There remains to be considered the question whether there was any error in the rulings of the trial court with respect to the vote count. The court held that four votes credited to Steinberg in the canvass were illegal and should be disallowed because of the use of a pencil mark by the voter rather than the official rubber ‘X,’ and that votes for Muir were legal and proper even though the voter wrote in the name ‘Jack Muir,’ or ‘John Muir,’ or ‘John M. Muier’ or ‘Muir’ rather than ‘John A. Muir’ and though some of them had a penciled ‘X’ after the name so written. The trial court's rulings were correct.

Section 5710 of the Elections Code [now Elections Code 1961, § 14412], in effect at the time of the election, specifically provided that in voting for a person whose name appeared on the ballot the voter must stamp an ‘X’ with the stamp provided in the voting square after the name of the candidate. This requirement is not satisfied by the use of a pencil mark after a name printed on the ballot. (Morrison v. White, 10 Cal.App.2d 266 [52 P.2d 263]; Sweetser v. Pacheco, 172 Cal. 137 [155 P. 639]; Lester v. Fairbairn, 32 Cal.App.2d 411 [89 P.2d 1091].)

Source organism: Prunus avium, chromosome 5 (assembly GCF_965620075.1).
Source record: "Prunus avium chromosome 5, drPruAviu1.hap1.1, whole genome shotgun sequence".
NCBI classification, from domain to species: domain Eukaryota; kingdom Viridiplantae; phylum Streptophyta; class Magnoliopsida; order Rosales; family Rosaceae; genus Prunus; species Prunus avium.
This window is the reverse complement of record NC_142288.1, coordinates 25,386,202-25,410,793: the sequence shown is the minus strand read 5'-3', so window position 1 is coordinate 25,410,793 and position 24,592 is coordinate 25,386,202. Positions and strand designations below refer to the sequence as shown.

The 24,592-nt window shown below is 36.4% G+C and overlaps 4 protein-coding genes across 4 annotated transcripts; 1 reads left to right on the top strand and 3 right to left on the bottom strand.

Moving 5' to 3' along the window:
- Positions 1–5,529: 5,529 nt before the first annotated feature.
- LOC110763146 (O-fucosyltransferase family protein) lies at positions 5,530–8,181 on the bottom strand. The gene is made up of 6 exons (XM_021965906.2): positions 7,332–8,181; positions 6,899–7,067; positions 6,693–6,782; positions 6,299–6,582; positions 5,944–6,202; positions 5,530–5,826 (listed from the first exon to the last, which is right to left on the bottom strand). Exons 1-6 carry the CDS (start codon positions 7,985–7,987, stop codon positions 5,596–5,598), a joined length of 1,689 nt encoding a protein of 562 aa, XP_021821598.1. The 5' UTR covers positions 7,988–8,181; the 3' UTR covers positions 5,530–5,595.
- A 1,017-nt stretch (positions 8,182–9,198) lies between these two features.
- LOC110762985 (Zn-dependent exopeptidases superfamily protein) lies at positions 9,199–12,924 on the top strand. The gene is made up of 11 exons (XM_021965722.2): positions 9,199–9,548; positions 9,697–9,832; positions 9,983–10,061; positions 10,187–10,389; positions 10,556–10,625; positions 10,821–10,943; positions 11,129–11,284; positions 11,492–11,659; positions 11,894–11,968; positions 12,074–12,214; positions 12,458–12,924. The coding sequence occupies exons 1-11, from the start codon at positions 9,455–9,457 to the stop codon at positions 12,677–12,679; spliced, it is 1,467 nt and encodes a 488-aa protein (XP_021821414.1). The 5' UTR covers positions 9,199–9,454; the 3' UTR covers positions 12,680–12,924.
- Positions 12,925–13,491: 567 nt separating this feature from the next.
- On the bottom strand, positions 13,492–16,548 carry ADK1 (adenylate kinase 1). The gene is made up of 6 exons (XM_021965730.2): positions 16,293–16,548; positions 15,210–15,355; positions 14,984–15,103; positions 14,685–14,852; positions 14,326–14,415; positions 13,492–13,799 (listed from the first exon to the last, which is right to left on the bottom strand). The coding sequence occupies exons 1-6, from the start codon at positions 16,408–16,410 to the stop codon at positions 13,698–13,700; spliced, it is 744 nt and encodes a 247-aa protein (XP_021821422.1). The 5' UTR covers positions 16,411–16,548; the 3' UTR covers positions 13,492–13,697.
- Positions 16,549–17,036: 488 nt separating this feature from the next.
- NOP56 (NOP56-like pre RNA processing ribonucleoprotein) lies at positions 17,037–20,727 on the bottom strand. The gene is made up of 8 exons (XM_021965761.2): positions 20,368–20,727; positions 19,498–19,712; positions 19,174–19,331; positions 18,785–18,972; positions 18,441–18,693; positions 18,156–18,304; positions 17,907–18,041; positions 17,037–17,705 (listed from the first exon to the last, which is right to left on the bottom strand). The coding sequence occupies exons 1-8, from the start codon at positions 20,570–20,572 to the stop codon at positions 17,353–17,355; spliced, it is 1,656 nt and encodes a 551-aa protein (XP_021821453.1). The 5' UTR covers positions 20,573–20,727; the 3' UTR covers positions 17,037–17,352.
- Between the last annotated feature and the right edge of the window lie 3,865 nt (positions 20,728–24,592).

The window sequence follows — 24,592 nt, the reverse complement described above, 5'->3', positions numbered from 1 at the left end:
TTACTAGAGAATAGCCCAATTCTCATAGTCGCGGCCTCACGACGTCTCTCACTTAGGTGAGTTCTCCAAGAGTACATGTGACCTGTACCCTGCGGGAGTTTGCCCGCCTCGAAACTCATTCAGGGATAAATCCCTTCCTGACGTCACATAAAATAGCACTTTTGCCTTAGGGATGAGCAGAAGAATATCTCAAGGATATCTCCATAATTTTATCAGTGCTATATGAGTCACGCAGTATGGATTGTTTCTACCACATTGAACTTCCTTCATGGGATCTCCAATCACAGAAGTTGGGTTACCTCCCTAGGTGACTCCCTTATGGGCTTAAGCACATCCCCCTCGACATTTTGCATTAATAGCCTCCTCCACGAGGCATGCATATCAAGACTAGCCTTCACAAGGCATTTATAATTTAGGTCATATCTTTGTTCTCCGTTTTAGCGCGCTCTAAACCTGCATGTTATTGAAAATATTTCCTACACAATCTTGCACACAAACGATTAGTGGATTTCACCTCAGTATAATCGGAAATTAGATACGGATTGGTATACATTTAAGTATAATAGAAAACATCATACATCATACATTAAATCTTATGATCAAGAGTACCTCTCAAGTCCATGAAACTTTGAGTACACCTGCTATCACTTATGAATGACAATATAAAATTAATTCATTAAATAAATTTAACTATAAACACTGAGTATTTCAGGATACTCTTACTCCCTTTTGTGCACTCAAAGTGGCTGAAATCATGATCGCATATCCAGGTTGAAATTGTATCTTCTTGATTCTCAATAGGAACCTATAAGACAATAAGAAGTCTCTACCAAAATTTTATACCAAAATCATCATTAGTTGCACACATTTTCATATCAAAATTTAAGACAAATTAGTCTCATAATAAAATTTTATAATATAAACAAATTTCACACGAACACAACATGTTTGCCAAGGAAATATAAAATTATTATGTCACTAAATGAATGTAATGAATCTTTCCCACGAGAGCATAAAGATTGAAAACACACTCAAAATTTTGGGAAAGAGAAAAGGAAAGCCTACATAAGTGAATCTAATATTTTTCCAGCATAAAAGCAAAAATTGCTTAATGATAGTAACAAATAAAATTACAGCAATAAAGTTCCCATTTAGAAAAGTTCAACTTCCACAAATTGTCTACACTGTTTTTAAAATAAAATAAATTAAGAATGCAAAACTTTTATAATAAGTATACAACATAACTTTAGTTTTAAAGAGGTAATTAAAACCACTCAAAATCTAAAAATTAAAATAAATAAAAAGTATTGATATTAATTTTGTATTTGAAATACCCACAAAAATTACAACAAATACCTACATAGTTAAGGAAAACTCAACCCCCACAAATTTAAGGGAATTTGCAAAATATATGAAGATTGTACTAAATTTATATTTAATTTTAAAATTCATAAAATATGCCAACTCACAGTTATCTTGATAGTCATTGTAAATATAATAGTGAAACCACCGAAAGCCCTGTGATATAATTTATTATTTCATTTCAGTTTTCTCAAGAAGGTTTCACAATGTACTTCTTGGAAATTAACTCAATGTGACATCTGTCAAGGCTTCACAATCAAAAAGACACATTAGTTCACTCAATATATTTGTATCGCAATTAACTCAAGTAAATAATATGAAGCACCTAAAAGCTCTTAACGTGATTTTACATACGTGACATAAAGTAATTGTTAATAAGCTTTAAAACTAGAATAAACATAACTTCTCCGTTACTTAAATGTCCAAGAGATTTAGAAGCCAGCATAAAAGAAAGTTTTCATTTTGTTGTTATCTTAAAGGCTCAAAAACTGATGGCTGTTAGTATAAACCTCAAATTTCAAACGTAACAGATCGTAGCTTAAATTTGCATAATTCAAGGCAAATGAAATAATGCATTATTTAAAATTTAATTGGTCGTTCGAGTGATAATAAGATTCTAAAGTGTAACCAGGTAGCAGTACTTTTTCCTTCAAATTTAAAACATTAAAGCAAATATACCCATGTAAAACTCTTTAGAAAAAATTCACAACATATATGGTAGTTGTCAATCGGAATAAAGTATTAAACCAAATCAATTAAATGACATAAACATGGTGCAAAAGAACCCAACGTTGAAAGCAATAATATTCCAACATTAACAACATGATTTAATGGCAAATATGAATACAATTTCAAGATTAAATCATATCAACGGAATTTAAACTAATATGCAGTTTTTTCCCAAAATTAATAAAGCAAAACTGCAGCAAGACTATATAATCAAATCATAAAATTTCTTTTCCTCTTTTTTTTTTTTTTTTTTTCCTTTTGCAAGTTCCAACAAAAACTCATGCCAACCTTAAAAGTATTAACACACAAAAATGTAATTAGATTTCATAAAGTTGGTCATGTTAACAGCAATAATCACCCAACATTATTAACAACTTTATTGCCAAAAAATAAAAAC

On the other hand, when a name not printed on the ballot was written in, a penciled ‘X’ placed after the name did not invalidate the ballot. (Elec.Code, § 7053 [now Elections Code 1961, § 17073]; Turner v. Wilson, 171 Cal. 600 [154 P. 2].)

If the intention of the voter with respect to voting for a write-in candidate is clearly expressed, the name written in need not be completely accurate in form, and the trial court has the right to take into consideration, in ascertaining the intention of the voter, the fact that the write-in candidate is an avowed aspirant for the office. (Fitzsimmons v. Wilks, 25 Cal.App. 56 [142 P. 892]; 16 Ops.Atty.Gen. 120, 122.)

Thus, the court correctly eliminated the four votes for Steinberg and properly allowed the votes for Muir. Under the court's findings, Muir defeated Steinberg by a legal count of 267 votes ot 265, and he should be declared elected. Vox populi, vox Dei!

Accordingly, it is ordered that the judgment be, and it hereby is, reversed with directions to the trial court to enter a judgment annulling and setting aside the declared election of Vincent W. Steinberg and determining that John A. Muir was elected to the office.

FOOTNOTES

FOOTNOTE.  It should be noted that the 1961 Legislature made an extensive recasting of the Elections Code and that consequently the code sections as cited throughout the opinion carry the numbers which prevailed at the time of the election and contest here in question.

CONLEY, Presiding Justice.

BROWN and STONE, JJ., concur.